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Saluting two faces of women’s empowerment

Duiji, Manjuma have shown true grit and determination in the face of adversities

Kulsum Mustafa
 
Lucknow, March 12, 2008: Thirty three years old Manjuma Iqbal and 65 year old Duiji Amma are women of courage, grit and determination. Not one to be daunted by circumstances these two women from Uttar Pradesh have faced danger and challenge bravely to come out trumps. They both present before the world the true face of womanhood. The fact that they hail from disadvantaged groups makes their efforts all the more laudable.

Varanasi resident Manjuma is the recipient of 2008 President’s Uttam Jeevan Raksha medal for saving four children from meeting a watery grave. Duiji, one of the 1000 women who were nominated for the 2005 Nobel Laureate award is a ‘Kol’ tribal who has fought against exploitation of her tribe by mobilizing her community against caste-based oppression and injustice. Both these women are trend-setters in a state besieged with many ills.

Manjuma still shudders whenever she recalls that hot afternoon of May 27, 2004.  She had just finished her cooking when some neighborhood boys rushed in, “Aunty please come out, Shahid is drowning…” She rushed out only to find her nine year old boy and six other boys being washed away into River Varuna. The hand pulled rickshaw that they had been sitting on and playing was being sucked in by the powerful waves. There was no time to think or call for help, Manjuma just rushed to their rescue. With a Herculean effort, she managed to save four of them: Shahid, her son was unfortunately not among them.

With tears rolling down her face and the pain still lurking in her eyes Manjuma says, “Memories of my son still haunt me. I often sit up at night and cry. I have so many times said sorry to him for failing to save him,” her voice breaks off.

But to the families of the four children she saved, Manjuma will remain God’s messenger.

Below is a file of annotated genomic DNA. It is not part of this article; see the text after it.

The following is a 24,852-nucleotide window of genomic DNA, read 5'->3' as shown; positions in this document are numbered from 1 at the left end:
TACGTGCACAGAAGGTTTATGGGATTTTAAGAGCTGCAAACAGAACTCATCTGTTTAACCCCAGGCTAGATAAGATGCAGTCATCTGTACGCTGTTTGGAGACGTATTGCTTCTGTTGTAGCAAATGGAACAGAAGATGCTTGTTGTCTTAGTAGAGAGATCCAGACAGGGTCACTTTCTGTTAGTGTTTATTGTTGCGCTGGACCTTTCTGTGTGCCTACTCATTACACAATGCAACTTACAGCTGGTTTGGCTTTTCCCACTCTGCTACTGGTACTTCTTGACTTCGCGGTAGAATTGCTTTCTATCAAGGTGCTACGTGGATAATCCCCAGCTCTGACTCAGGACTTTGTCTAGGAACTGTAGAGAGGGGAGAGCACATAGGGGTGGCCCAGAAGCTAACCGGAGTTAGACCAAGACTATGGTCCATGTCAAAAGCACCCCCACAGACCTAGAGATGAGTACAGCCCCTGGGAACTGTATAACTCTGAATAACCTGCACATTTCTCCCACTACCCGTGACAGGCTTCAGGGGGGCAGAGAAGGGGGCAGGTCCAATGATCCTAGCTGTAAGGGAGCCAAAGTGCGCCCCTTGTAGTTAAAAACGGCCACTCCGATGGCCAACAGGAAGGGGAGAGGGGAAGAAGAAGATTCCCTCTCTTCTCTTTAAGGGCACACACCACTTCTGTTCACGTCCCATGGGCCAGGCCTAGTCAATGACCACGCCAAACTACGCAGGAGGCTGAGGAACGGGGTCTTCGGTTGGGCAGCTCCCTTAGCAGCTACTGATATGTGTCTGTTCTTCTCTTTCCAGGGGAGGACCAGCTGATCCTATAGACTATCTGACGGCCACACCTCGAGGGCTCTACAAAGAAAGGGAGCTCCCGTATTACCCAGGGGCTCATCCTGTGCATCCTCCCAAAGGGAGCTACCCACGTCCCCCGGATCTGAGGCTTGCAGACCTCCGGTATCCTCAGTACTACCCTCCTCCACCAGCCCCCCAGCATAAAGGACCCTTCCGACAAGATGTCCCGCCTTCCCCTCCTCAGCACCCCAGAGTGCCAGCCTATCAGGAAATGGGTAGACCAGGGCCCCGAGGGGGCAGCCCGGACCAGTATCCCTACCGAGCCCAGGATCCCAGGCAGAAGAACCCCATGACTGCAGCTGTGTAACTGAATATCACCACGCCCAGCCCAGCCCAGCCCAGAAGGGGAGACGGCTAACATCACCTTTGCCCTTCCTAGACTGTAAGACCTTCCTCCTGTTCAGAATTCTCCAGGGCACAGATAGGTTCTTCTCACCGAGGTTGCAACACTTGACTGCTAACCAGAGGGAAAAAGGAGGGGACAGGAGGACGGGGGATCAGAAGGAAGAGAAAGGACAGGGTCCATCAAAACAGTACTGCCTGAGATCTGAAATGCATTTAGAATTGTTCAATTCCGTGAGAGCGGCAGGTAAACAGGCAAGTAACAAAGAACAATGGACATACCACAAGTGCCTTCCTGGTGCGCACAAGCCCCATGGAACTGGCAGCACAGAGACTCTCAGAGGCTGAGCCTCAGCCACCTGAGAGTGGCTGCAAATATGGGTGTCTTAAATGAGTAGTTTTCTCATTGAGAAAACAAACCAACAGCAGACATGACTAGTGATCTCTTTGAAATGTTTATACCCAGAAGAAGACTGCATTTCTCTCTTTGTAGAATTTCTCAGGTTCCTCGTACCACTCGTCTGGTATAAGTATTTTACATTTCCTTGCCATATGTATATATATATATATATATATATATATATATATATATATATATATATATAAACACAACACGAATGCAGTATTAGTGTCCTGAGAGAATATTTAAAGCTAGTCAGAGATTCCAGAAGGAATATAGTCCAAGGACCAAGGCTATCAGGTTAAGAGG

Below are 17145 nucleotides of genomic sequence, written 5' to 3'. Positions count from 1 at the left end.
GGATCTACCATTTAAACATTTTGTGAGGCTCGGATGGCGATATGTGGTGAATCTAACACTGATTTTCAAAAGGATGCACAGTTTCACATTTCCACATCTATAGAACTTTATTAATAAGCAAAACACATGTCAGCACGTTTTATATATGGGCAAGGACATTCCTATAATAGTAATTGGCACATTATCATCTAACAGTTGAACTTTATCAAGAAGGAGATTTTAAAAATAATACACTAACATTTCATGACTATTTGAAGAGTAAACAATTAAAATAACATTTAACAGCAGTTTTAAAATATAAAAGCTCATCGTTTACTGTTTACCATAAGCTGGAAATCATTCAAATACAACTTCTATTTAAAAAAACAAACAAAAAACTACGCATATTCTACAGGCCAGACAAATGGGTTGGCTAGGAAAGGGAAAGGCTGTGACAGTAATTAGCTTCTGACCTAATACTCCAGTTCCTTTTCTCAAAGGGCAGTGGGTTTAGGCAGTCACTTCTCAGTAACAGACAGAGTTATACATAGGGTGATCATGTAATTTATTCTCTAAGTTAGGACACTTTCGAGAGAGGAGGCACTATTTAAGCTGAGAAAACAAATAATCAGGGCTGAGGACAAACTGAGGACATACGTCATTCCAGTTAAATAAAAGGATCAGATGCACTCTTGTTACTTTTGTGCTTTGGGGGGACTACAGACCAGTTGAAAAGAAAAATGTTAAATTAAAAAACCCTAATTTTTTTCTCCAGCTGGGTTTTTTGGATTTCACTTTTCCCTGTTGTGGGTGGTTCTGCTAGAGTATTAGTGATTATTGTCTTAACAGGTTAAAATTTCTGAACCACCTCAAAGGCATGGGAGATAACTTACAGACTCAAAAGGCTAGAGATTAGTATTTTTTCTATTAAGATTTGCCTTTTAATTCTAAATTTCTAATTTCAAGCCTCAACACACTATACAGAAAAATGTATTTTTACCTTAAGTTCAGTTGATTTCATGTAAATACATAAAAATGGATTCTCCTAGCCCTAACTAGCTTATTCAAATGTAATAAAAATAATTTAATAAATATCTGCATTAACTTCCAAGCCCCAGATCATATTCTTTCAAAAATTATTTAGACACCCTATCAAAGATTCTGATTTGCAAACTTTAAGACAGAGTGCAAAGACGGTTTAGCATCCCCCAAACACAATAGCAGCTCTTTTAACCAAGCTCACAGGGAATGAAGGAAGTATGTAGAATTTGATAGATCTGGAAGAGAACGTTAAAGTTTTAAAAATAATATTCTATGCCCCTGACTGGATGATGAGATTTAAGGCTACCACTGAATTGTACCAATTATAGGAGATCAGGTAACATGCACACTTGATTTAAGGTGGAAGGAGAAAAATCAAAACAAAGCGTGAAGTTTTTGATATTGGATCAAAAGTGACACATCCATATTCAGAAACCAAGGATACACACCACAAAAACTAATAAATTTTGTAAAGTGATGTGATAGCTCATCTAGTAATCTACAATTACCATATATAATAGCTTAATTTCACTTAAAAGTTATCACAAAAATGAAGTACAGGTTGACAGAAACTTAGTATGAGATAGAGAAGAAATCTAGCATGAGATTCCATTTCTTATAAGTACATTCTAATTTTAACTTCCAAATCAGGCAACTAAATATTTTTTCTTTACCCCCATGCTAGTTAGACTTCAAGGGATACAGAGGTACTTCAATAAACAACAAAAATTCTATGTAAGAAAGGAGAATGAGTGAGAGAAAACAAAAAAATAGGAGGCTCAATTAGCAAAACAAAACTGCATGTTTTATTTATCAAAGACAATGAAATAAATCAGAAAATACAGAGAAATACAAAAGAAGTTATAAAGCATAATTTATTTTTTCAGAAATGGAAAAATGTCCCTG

Duiji Amma can inspire anyone. An illiterate, tribal woman, who has in 12 years changed her entire village.

An agricultural labor, Duiji lived a life of slavery and hunger. Kols were treated as sub-human by the upper caste. She was married off at seven, bore ten children, and was widowed at 27. She worked as a laborer, digging, breaking stones, spading the land to fend for her family. She protested against the low wages.

In 1998, Duiji met members of the Mahila Samakhya programme who taught her about legal rights and the law. This empowered her to take on the land owners. Soon other laborers joined her and together they succeeded in getting their wages raised.

Today caste-based sexual violence is practically non existent in her village. The Kols   are no longer afraid of approaching the police and courts for redress. The literacy rate has shot up and the women participate more actively in community affairs. Duiji has arranged for hand pumps and the women receive a 15-day training course on how to repair them. Furthermore, most children now attend school. The community’s overall economic situation has also improved. Duiji stays updated on various welfare schemes for the old and the handicapped, and helps people access welfare schemes that the government periodically announces.

“First health then education” is her guiding line. She is now training women to exercise power and clout. A true king-maker, Duiji is now going all out to ensure that more and more village headmen are women.

 

 
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